Table of contents:
- At the end of the 19th century, anthropologists described the "very first wars" that happened between representatives of the so-called "primitive peoples" of Africa, Oceania, and the Amazonian jungle. In the overwhelming majority of cases, conflicts between primitive communal tribes were resolved through symbolic aggression. Armed people lined up opposite each other and … started a squabble! They boasted of their strength and their exploits, while not forgetting to insult and ridicule their opponents. A sort of ancient rap battle
- Disputes and rituals
- Troll war
- The right questions
Video: Truth Is Born In Dispute. Are You Ready To Argue About It? - Society
At the end of the 19th century, anthropologists described the "very first wars" that happened between representatives of the so-called "primitive peoples" of Africa, Oceania, and the Amazonian jungle. In the overwhelming majority of cases, conflicts between primitive communal tribes were resolved through symbolic aggression. Armed people lined up opposite each other and … started a squabble! They boasted of their strength and their exploits, while not forgetting to insult and ridicule their opponents. A sort of ancient rap battle
Disputes and rituals
The squabble could last for several days, and the very boasting and insults were expressed in a "highly artistic" form - through dances and songs. For women and children, this "show" was usually forbidden, but for men, against the background of gray everyday life, such military actions were quite a distraction.
In rare cases, these ritual songs and dances could escalate into a fight, but more often than not, one of the parties admitted that it was defeated. After which the parties agreed on compensation (food, some products, women, etc.) and dispersed. The conflict was considered settled
Ritual forms of expression of aggression were widespread in Ancient Greece (which is considered the ancestor of modern Western civilization). The culture of the ancient Greeks is called agonistic (from the word agon - "struggle, competition") precisely because literally all spheres of life were saturated with struggle. For example, one of the favorite secular entertainments of the ancient Greeks was public disputes - disputes between representatives of various philosophical schools.
Disputes usually took place on the market square (Greek agora) with the active participation of many "fans". The winner in the dispute received people's love, “likes” (as they would say now) in the form of coins thrown at their feet, food and other gifts, as well as the patronage of wealthy citizens who often hired such “dispute masters” as mentors for themselves and their children … The loser in the dispute was booed and driven out of the city, while physical force could well have been used.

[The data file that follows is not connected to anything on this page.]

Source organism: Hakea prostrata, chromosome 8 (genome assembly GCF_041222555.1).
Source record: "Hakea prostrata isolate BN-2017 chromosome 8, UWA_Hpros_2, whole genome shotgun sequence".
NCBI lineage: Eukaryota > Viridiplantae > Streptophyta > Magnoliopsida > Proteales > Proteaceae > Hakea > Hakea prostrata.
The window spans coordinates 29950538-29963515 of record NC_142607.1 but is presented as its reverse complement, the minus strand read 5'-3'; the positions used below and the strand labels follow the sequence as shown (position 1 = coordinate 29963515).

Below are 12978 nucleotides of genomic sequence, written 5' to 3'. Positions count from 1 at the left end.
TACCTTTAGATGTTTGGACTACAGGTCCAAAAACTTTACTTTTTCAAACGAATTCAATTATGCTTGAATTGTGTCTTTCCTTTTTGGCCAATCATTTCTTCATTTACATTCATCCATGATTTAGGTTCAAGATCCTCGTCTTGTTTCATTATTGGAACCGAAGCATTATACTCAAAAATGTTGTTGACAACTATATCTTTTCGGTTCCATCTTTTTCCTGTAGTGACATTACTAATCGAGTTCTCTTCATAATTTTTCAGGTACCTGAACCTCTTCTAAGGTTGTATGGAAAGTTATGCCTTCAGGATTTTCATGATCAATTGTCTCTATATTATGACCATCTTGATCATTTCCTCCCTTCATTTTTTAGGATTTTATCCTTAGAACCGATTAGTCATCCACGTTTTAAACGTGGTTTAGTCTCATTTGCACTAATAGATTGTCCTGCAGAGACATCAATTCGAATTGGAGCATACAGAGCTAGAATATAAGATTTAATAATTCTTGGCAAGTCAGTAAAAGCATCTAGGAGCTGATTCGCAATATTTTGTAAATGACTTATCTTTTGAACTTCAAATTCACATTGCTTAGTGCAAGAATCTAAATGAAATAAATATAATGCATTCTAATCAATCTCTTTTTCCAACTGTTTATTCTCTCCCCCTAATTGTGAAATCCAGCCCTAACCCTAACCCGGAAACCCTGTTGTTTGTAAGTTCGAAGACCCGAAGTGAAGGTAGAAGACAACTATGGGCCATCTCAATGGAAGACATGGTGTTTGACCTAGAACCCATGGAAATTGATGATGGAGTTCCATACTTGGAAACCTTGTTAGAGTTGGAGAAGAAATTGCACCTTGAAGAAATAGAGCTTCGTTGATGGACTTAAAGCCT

The main merit of the ancient Greeks is that they "domesticated" the dispute as much as possible, literally turning it into art
In 355 BC, Aristotle wrote his famous "Rhetoric", in which he reviewed the various techniques and techniques of "speech combat". Curiously, even then all the methods of the dispute were divided into correct (ethical, constructive, helping to establish the truth) and incorrect (unethical, eroding understanding, not revealing the truth, but only forcing the interlocutor to agree).
According to Aristotle, the sophists (basing their argumentation on logical errors and paradoxes) and the Eristas used incorrect methods of dispute. The latter generally believed that any means were good for winning a dispute, allowing techniques such as taking the interlocutor out of emotional balance through direct insults, ridicule, mimicking, attributing unethical thoughts to him, etc.
We have long grown out of the framework of ancient Greek civilization, but the relevance of the civilized expression of aggression (in such a symbolic form as a dispute) does not diminish. Modern information technologies make the world more and more "permeable".
We have more and more opportunities to “disagree with a neighbor”, and any differences (cultural, economic, political, etc.) potentially contain a conflict. Today, the Internet space is an arena of endless disputes on any issues, from choosing the best mobile phone to global issues about the need for religion, the benefits and dangers of feminism, geopolitics, etc.
Anyone who expresses a personal opinion on the web that is more or less different from the generally accepted (and not necessarily radical) opinion will certainly receive opposite opinions in response